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Forests and Conflict – Key Issues and Lessons Learned

by webadmin last modified Feb 14, 2013 03:16 AM
Contributors: Jean Brennan
Adelphi Research gGmbH Caspar-Theyß-Straße 14a D – 14193 Berlin 2004 In accordance with Title 17 U.S.C. section 107, any copyrighted material herein is distributed without profit or payment for non-profit research and educational purposes only.

This briefing paper explores the links between forests and violent conflict, focusing on five aspects: (1) the use of timber to finance violent conflict; (2) forests as battlegrounds for armed groups, (3) the contribution of logging to lower-scale conflicts; (4) the contribution of poor governance to conflict, and (5) impacts of conflicts on forest ecosystems. It builds on the 2003 USAID-commissioned study by ARD, Inc., on “Conflict Timber: Dimensions of the Problem in Asia and Africa” (Thomson and Kanaan 2003). However, this briefing paper reflects additional lessons from South America, which was not covered in ARD, Inc.’s study. By elaborating on possible options for addressing forest and conflict, this paper complements the continuing efforts of the U.S. government to examine the role of forest resources in people’s livelihoods, regional stability, and the world’s climate. Two of the most notable USAID initiatives dealing with forests and conflict are the 1995 Central African Regional Program for the Environment (CARPE), which paved the way for the 2002 Congo Basin Forest Partnership. Together, these two initiatives sought to save the Congo Basin’s forests while fostering sustainable development. More recently, the U.S. Presidential Initiative Against Illegal Logging, announced in July 2003, seeks to address the problem of illegal logging by facilitating good governance, community-based actions, and technology transfer. This paper explicitly draws on practical examples from USAID and other development agencies, and suggests a framework that USAID missions could use to analyze and address issues of forests and conflict in developing countries around the world.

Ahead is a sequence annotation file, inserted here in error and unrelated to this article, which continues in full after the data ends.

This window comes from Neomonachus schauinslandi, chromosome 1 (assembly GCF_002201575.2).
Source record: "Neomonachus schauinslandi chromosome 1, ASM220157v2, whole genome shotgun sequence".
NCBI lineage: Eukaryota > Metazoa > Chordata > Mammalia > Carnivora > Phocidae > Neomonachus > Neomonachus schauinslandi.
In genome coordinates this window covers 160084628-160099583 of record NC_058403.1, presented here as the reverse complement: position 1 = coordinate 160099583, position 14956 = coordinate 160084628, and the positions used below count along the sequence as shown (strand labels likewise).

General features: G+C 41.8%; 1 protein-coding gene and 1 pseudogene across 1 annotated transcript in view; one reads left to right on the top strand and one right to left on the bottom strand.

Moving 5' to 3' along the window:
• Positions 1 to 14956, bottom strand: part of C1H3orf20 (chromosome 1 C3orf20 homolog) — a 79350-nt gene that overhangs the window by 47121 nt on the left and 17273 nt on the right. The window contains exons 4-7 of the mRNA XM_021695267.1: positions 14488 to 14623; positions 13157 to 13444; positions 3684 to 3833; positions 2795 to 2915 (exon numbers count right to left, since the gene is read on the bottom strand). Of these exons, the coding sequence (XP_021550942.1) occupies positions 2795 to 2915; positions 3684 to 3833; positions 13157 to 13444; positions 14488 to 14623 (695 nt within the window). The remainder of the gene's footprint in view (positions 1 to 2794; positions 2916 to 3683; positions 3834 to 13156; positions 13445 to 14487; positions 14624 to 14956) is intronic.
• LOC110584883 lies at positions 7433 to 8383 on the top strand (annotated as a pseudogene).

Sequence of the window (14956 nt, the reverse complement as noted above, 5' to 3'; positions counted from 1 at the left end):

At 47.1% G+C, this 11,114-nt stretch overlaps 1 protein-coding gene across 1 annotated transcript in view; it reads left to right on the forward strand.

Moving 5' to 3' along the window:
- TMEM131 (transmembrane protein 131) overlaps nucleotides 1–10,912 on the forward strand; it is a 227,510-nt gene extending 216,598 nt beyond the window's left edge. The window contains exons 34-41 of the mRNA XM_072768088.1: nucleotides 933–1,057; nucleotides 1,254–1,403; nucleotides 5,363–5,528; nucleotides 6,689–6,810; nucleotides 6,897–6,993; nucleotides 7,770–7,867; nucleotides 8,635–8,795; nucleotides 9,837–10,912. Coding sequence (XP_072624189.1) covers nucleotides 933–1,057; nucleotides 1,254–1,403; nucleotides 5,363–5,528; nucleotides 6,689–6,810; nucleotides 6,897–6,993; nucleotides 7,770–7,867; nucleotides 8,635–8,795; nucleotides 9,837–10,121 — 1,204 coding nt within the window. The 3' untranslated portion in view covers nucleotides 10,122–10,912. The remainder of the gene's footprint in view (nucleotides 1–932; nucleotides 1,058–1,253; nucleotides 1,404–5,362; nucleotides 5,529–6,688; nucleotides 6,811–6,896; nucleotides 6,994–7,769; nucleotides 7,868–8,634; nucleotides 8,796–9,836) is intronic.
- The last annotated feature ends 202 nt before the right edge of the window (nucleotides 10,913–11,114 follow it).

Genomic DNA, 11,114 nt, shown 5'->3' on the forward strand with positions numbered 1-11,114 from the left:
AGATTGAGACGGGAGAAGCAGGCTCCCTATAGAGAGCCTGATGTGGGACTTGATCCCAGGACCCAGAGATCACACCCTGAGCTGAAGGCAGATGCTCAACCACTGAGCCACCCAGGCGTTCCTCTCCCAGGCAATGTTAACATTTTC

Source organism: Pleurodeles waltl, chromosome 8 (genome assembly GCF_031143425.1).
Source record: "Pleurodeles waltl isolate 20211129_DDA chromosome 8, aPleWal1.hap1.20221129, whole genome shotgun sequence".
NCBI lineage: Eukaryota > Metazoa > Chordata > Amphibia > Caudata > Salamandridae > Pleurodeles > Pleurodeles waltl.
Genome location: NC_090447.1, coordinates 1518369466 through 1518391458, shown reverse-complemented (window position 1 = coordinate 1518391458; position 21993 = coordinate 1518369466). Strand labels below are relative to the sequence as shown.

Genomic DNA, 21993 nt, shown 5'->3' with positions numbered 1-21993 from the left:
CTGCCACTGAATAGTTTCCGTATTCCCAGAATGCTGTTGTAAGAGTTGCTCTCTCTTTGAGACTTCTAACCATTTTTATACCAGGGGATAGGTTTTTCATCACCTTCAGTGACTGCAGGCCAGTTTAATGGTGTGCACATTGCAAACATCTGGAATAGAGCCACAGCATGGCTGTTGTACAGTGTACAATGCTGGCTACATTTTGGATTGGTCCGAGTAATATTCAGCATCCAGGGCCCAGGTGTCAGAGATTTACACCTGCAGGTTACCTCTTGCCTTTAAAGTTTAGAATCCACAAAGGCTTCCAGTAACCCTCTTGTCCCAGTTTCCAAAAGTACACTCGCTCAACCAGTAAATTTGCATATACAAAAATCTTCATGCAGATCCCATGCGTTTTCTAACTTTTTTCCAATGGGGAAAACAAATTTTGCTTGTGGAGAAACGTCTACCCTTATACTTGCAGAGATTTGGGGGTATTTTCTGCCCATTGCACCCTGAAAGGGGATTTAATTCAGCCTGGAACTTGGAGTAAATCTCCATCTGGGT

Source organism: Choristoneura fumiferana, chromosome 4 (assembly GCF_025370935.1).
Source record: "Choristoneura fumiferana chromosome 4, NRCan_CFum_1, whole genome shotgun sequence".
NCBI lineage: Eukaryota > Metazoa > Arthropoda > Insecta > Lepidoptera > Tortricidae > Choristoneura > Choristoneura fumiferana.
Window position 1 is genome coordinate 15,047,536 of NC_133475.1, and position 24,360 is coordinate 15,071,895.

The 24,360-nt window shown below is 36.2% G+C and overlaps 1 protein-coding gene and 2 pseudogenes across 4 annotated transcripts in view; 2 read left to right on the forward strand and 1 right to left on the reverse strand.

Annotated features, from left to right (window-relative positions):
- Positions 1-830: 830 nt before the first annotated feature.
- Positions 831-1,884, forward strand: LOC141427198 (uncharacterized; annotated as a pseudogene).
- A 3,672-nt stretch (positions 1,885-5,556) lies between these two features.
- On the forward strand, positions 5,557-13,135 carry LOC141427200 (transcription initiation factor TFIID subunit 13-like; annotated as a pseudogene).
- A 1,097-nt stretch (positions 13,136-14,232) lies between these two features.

Author(s): Jean Brennan

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